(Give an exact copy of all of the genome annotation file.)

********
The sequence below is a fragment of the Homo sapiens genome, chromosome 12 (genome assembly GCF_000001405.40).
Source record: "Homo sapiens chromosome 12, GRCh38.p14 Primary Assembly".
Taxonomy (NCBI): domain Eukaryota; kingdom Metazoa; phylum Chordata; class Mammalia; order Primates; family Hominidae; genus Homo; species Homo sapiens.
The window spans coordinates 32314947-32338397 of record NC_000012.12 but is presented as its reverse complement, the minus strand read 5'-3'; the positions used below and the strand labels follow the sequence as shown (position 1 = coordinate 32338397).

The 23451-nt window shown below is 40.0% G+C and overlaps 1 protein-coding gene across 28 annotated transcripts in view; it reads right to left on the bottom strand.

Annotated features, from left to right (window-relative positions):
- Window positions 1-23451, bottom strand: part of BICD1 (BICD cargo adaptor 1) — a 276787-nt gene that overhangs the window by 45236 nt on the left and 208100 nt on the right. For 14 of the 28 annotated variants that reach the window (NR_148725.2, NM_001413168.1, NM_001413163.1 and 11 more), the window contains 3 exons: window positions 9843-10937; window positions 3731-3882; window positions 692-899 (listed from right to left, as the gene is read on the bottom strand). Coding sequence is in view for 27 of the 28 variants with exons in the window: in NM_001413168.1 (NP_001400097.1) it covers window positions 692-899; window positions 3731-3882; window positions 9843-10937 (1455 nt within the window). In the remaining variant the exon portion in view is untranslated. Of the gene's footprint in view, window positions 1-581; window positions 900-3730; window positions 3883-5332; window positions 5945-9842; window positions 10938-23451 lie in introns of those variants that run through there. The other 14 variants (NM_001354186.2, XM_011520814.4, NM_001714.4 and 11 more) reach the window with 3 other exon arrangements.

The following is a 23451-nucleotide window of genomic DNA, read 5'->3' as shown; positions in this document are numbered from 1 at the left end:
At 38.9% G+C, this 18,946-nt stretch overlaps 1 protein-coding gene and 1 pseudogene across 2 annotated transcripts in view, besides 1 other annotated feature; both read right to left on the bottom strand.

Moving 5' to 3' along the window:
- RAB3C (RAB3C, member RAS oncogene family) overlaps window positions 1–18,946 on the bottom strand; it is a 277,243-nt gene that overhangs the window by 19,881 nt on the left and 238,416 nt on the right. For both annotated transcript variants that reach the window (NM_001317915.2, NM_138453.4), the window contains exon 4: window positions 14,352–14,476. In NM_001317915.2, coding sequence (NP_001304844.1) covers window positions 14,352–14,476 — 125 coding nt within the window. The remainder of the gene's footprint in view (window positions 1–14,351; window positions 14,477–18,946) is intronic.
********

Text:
The sequence below is a fragment of the Homo sapiens genome, chromosome 12 (genome assembly GCF_000001405.40).
Source record: "Homo sapiens chromosome 12, GRCh38.p14 Primary Assembly".
Taxonomy (NCBI): domain Eukaryota; kingdom Metazoa; phylum Chordata; class Mammalia; order Primates; family Hominidae; genus Homo; species Homo sapiens.
The window spans coordinates 32314947-32338397 of record NC_000012.12 but is presented as its reverse complement, the minus strand read 5'-3'; the positions used below and the strand labels follow the sequence as shown (position 1 = coordinate 32338397).

The 23451-nt window shown below is 40.0% G+C and overlaps 1 protein-coding gene across 28 annotated transcripts in view; it reads right to left on the bottom strand.

Annotated features, from left to right (window-relative positions):
- Window positions 1-23451, bottom strand: part of BICD1 (BICD cargo adaptor 1) — a 276787-nt gene that overhangs the window by 45236 nt on the left and 208100 nt on the right. For 14 of the 28 annotated variants that reach the window (NR_148725.2, NM_001413168.1, NM_001413163.1 and 11 more), the window contains 3 exons: window positions 9843-10937; window positions 3731-3882; window positions 692-899 (listed from right to left, as the gene is read on the bottom strand). Coding sequence is in view for 27 of the 28 variants with exons in the window: in NM_001413168.1 (NP_001400097.1) it covers window positions 692-899; window positions 3731-3882; window positions 9843-10937 (1455 nt within the window). In the remaining variant the exon portion in view is untranslated. Of the gene's footprint in view, window positions 1-581; window positions 900-3730; window positions 3883-5332; window positions 5945-9842; window positions 10938-23451 lie in introns of those variants that run through there. The other 14 variants (NM_001354186.2, XM_011520814.4, NM_001714.4 and 11 more) reach the window with 3 other exon arrangements.

The following is a 23451-nucleotide window of genomic DNA, read 5'->3' as shown; positions in this document are numbered from 1 at the left end:
At 38.9% G+C, this 18,946-nt stretch overlaps 1 protein-coding gene and 1 pseudogene across 2 annotated transcripts in view, besides 1 other annotated feature; both read right to left on the bottom strand.

Moving 5' to 3' along the window:
- RAB3C (RAB3C, member RAS oncogene family) overlaps window positions 1–18,946 on the bottom strand; it is a 277,243-nt gene that overhangs the window by 19,881 nt on the left and 238,416 nt on the right. For both annotated transcript variants that reach the window (NM_001317915.2, NM_138453.4), the window contains exon 4: window positions 14,352–14,476. In NM_001317915.2, coding sequence (NP_001304844.1) covers window positions 14,352–14,476 — 125 coding nt within the window. The remainder of the gene's footprint in view (window positions 1–14,351; window positions 14,477–18,946) is intronic.